When you next pop into your local Tesco you could get that troublesome rash looked at before stocking up on the week’s shopping.

Proposals being put forward by health secretary Patricia Hewitt would see GP surgeries opening within some of our biggest superstores and retail outlets.

The aim is to ensure there is access to medical care in areas with too few doctors and “experienced healthcare providers” will be asked to apply for four contracts initially worth £30m over five years. It is reported that “entrepreneurial GPs, social enterprises and companies in the FTSE 100” will be encouraged to apply to run the surgeries and the Government claims it has already got a favourable response from retailers and prospective bidders.

I have mixed feeling on the initiative. I can understand the benefit of providing more doctors in areas where provision is currently too low to meet demand.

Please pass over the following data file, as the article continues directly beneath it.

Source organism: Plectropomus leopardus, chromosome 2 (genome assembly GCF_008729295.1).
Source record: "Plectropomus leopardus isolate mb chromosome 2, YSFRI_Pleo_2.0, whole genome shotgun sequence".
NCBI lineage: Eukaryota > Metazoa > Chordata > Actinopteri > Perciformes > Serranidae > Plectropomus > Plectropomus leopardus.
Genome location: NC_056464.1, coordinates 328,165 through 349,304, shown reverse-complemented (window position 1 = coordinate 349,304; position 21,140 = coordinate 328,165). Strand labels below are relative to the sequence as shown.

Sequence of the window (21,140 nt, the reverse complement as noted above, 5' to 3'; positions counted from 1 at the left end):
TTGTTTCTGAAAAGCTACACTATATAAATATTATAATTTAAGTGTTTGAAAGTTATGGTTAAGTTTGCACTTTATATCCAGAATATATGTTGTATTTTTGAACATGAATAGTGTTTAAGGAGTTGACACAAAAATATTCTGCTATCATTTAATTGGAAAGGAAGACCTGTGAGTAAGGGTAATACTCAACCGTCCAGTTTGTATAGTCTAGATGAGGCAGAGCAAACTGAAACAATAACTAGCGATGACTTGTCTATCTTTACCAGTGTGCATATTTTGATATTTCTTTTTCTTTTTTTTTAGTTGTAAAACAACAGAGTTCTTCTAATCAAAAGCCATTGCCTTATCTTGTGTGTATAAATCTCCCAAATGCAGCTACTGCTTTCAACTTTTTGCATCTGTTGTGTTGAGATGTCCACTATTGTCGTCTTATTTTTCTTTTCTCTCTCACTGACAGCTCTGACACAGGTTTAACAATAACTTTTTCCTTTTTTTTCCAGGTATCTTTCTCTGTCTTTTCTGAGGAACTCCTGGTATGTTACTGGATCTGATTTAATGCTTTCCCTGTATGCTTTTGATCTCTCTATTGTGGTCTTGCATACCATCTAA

However, I am more concerned at the private enterprise aspect of the scheme. I wonder whether providing £30m – together with the associated resources – direct to existing NHS GPs in such areas would tackle the problem more effectively.

Placing such surgeries in outlets such as Tesco is also a cause for concern. It increasingly feels like the supermarket giant is slowly swallowing large chunks of the country, raking in massive profits, squeezing suppliers and muscling out competitors.

There are now a growing number of anti-Tesco campaigns in operation around the country as people grow increasingly alarmed at the extent of the company’s influence.

Surely investing additional money in the NHS is the way to solve the issues that this initiative is seeking to address?

Little wonder then that the Tories are putting the focus on health as Gordon Brown prepares to unveil his Budget on Wednesday.

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